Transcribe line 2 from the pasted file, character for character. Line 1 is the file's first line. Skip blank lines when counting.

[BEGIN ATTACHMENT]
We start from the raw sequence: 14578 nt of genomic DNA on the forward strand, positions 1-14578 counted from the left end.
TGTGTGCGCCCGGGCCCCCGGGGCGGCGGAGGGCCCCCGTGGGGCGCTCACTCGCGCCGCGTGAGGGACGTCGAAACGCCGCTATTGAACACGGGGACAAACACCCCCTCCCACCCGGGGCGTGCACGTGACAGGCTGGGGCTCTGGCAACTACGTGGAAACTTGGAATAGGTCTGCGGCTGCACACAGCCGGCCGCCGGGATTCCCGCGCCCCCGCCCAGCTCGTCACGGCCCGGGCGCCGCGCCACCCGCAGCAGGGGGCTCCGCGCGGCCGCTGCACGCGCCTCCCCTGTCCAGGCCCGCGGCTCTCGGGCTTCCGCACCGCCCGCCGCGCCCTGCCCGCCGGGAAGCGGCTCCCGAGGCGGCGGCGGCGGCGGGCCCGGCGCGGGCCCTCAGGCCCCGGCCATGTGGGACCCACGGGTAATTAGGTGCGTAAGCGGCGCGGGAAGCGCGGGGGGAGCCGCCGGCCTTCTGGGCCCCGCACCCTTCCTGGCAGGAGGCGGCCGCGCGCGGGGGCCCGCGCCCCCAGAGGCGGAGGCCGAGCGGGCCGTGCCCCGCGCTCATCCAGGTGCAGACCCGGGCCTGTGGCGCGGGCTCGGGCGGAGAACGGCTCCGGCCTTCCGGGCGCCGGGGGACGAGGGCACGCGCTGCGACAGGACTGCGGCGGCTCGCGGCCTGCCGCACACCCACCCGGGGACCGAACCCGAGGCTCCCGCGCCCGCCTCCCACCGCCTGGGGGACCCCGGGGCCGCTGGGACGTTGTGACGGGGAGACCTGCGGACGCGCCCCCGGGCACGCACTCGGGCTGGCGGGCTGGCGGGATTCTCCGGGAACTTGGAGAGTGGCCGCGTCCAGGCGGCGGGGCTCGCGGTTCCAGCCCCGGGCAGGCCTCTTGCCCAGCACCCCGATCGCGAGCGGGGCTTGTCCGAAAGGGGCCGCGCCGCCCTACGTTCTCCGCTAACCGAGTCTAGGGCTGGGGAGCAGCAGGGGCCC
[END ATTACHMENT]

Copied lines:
TGTGTGCGCCCGGGCCCCCGGGGCGGCGGAGGGCCCCCGTGGGGCGCTCACTCGCGCCGCGTGAGGGACGTCGAAACGCCGCTATTGAACACGGGGACAAACACCCCCTCCCACCCGGGGCGTGCACGTGACAGGCTGGGGCTCTGGCAACTACGTGGAAACTTGGAATAGGTCTGCGGCTGCACACAGCCGGCCGCCGGGATTCCCGCGCCCCCGCCCAGCTCGTCACGGCCCGGGCGCCGCGCCACCCGCAGCAGGGGGCTCCGCGCGGCCGCTGCACGCGCCTCCCCTGTCCAGGCCCGCGGCTCTCGGGCTTCCGCACCGCCCGCCGCGCCCTGCCCGCCGGGAAGCGGCTCCCGAGGCGGCGGCGGCGGCGGGCCCGGCGCGGGCCCTCAGGCCCCGGCCATGTGGGACCCACGGGTAATTAGGTGCGTAAGCGGCGCGGGAAGCGCGGGGGGAGCCGCCGGCCTTCTGGGCCCCGCACCCTTCCTGGCAGGAGGCGGCCGCGCGCGGGGGCCCGCGCCCCCAGAGGCGGAGGCCGAGCGGGCCGTGCCCCGCGCTCATCCAGGTGCAGACCCGGGCCTGTGGCGCGGGCTCGGGCGGAGAACGGCTCCGGCCTTCCGGGCGCCGGGGGACGAGGGCACGCGCTGCGACAGGACTGCGGCGGCTCGCGGCCTGCCGCACACCCACCCGGGGACCGAACCCGAGGCTCCCGCGCCCGCCTCCCACCGCCTGGGGGACCCCGGGGCCGCTGGGACGTTGTGACGGGGAGACCTGCGGACGCGCCCCCGGGCACGCACTCGGGCTGGCGGGCTGGCGGGATTCTCCGGGAACTTGGAGAGTGGCCGCGTCCAGGCGGCGGGGCTCGCGGTTCCAGCCCCGGGCAGGCCTCTTGCCCAGCACCCCGATCGCGAGCGGGGCTTGTCCGAAAGGGGCCGCGCCGCCCTACGTTCTCCGCTAACCGAGTCTAGGGCTGGGGAGCAGCAGGGGCCC